In an interview with CNBC, Robert Helgeson, director of financial aid for Valparaiso University in Indiana says, "In the federal formula that determines how much financial aid a student receives, there are asset protections for money in a parent's name that are not there for money in a student's name. For example, if a parent has $100,000 in assets, the government is going to expect them to contribute $6,000 of it to education. If a student has $100,000 in assets, the government will expect $20,000."
Because a student's financial aid is based on their income and assets from the year prior to applying for financial aid (in many cases, this is their junior year in high school), students with a large sum of money in their name, may be ineligible for receiving financial aid.
Fortunately, there is a way for parents to save for college that won't put your child's financial aid in jeopardy. Enter the 529 plan.
What is a 529 plan?
A 529 plan is a savings option that can help you strategically set aside money for college. Named after the IRS code section that created them, a 529 plan is a tax-advantaged investment plan that's designed to encourage saving for future higher education expenses of your beneficiary (typically a child or grandchild).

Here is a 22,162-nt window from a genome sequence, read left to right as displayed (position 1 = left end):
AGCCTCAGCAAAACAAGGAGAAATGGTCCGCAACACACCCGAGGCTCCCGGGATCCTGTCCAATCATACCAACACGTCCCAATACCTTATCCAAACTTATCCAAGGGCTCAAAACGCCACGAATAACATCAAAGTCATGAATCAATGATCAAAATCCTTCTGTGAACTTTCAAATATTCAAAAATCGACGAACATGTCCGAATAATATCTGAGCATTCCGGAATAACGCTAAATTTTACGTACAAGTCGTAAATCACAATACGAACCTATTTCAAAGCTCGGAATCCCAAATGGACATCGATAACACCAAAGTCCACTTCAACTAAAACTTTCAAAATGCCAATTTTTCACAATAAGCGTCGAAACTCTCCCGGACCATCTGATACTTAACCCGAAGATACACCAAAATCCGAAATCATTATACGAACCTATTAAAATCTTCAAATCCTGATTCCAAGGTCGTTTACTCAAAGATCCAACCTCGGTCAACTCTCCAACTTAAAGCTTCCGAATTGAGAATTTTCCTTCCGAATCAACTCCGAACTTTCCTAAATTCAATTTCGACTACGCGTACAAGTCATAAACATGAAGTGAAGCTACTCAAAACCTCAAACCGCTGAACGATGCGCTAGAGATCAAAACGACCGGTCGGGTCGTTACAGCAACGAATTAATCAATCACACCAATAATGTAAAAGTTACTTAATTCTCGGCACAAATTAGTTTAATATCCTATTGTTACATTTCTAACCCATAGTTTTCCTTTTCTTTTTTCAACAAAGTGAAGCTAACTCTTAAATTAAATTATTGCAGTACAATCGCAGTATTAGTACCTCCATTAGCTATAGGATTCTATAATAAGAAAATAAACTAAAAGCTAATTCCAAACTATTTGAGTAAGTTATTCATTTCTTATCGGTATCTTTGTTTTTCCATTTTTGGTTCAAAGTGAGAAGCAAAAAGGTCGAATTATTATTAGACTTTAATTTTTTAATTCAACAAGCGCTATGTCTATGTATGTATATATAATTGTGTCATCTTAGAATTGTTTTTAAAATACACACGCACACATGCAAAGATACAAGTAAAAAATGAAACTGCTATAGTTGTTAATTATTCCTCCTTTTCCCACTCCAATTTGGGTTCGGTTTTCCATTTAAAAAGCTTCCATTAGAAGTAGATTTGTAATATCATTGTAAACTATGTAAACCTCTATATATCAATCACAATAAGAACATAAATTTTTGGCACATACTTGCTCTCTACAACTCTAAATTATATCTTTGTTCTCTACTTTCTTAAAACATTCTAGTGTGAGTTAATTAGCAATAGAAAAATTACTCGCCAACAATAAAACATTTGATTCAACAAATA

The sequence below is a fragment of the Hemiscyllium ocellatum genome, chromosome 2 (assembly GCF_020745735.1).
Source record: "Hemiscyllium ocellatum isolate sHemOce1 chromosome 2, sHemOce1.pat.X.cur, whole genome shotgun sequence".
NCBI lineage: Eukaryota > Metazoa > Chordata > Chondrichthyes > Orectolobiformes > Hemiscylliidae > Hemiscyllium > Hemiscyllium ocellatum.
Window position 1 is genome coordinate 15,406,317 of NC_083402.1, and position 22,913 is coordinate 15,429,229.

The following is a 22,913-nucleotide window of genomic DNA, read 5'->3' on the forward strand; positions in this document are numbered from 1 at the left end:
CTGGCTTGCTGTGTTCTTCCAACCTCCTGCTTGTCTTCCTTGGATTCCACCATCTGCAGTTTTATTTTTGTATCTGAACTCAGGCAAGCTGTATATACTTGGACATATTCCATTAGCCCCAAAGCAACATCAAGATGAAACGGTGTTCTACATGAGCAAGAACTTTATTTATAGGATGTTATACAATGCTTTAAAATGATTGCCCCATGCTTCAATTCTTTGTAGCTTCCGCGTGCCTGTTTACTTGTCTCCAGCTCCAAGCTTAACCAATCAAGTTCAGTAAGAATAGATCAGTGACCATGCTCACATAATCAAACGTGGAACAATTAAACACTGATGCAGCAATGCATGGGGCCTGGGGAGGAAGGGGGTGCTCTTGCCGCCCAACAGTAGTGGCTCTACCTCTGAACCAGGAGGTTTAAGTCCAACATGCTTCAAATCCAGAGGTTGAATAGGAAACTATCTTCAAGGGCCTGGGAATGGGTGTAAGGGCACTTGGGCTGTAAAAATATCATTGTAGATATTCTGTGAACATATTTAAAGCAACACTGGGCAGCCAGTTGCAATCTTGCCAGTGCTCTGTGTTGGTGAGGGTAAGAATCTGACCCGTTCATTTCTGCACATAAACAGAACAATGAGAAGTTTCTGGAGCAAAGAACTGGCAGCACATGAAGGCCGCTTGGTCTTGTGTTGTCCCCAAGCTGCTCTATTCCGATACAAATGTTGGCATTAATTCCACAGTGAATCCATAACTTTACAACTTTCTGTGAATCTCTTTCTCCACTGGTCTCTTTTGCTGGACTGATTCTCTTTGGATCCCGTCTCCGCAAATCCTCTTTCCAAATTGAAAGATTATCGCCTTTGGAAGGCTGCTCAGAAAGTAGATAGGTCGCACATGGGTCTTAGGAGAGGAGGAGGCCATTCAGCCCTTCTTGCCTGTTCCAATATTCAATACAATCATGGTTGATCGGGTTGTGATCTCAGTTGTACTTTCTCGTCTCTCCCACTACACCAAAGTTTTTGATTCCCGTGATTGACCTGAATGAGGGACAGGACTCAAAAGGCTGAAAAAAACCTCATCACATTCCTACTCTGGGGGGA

A 529 plan is administered by state agencies and organizations as a way to save for qualified educational expenses such as tuition, room and board, and textbooks. Moreover, because it is the parent who owns the account, a 529 is considered part of the parent's assets - not the student's.
A 529 plan keeps you in control of the money. So if your child decides not to go to college, he or she won't have access to the money unless you want them to. However, if you don't use the money for education expenses, the IRS will charge income tax plus a 10 percent penalty on your investment earnings. While that's not always great for your investment, it does provide a little peace of mind in knowing that you can access the money if your plans change.
In addition to the savings benefits of 529s, are the tax benefits. All withdrawals from 529 plans for qualified education expenses will remain free from federal income tax. Also, many states mirror the federal tax advantages for 529 plans by offering state tax-deferred growth and tax-free withdrawals for qualified higher education expenses.
There are many pieces in the college savings puzzle and not every plan fits every family. Your particular circumstances determine what's best for you.
NOTE: As of 2018, the IRS has amended the term “qualified higher education expense” to include a limited amount of annual expenses from a 529 Plan for tuition at an elementary or secondary public, private, or religious school. Source: https://www.irs.gov/newsroom/529-plans-questions-and-answers